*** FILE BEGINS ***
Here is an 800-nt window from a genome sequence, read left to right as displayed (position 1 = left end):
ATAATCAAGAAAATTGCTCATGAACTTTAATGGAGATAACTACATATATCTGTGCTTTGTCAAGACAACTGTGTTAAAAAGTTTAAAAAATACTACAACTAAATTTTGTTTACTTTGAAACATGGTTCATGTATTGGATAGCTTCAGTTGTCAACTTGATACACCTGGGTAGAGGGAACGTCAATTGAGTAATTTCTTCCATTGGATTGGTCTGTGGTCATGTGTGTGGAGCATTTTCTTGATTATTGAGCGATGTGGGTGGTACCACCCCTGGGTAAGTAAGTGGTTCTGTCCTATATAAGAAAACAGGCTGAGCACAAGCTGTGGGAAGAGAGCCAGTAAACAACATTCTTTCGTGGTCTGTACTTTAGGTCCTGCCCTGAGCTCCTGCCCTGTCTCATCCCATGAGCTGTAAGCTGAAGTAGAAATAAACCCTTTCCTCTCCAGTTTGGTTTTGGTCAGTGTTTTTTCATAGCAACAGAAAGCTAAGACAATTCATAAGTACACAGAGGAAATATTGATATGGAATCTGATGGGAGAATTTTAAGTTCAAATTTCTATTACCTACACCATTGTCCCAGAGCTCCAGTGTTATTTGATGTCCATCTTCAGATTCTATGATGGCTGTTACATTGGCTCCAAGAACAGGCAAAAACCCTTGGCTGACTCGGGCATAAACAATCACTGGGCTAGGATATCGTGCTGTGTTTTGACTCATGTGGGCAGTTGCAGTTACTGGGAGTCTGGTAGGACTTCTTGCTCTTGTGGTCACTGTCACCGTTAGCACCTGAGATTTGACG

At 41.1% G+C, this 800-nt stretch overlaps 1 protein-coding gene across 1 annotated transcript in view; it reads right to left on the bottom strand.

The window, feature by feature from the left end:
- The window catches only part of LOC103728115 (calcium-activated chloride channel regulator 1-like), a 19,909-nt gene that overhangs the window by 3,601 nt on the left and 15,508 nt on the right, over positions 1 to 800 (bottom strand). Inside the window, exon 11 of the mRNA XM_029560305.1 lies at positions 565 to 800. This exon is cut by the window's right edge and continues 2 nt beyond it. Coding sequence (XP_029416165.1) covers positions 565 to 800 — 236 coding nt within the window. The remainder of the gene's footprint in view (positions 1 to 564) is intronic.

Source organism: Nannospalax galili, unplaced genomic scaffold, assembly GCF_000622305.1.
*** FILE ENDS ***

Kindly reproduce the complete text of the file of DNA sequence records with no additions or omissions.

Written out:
Here is an 800-nt window from a genome sequence, read left to right as displayed (position 1 = left end):
ATAATCAAGAAAATTGCTCATGAACTTTAATGGAGATAACTACATATATCTGTGCTTTGTCAAGACAACTGTGTTAAAAAGTTTAAAAAATACTACAACTAAATTTTGTTTACTTTGAAACATGGTTCATGTATTGGATAGCTTCAGTTGTCAACTTGATACACCTGGGTAGAGGGAACGTCAATTGAGTAATTTCTTCCATTGGATTGGTCTGTGGTCATGTGTGTGGAGCATTTTCTTGATTATTGAGCGATGTGGGTGGTACCACCCCTGGGTAAGTAAGTGGTTCTGTCCTATATAAGAAAACAGGCTGAGCACAAGCTGTGGGAAGAGAGCCAGTAAACAACATTCTTTCGTGGTCTGTACTTTAGGTCCTGCCCTGAGCTCCTGCCCTGTCTCATCCCATGAGCTGTAAGCTGAAGTAGAAATAAACCCTTTCCTCTCCAGTTTGGTTTTGGTCAGTGTTTTTTCATAGCAACAGAAAGCTAAGACAATTCATAAGTACACAGAGGAAATATTGATATGGAATCTGATGGGAGAATTTTAAGTTCAAATTTCTATTACCTACACCATTGTCCCAGAGCTCCAGTGTTATTTGATGTCCATCTTCAGATTCTATGATGGCTGTTACATTGGCTCCAAGAACAGGCAAAAACCCTTGGCTGACTCGGGCATAAACAATCACTGGGCTAGGATATCGTGCTGTGTTTTGACTCATGTGGGCAGTTGCAGTTACTGGGAGTCTGGTAGGACTTCTTGCTCTTGTGGTCACTGTCACCGTTAGCACCTGAGATTTGACG

At 41.1% G+C, this 800-nt stretch overlaps 1 protein-coding gene across 1 annotated transcript in view; it reads right to left on the bottom strand.

The window, feature by feature from the left end:
- The window catches only part of LOC103728115 (calcium-activated chloride channel regulator 1-like), a 19,909-nt gene that overhangs the window by 3,601 nt on the left and 15,508 nt on the right, over positions 1 to 800 (bottom strand). Inside the window, exon 11 of the mRNA XM_029560305.1 lies at positions 565 to 800. This exon is cut by the window's right edge and continues 2 nt beyond it. Coding sequence (XP_029416165.1) covers positions 565 to 800 — 236 coding nt within the window. The remainder of the gene's footprint in view (positions 1 to 564) is intronic.

Source organism: Nannospalax galili, unplaced genomic scaffold, assembly GCF_000622305.1.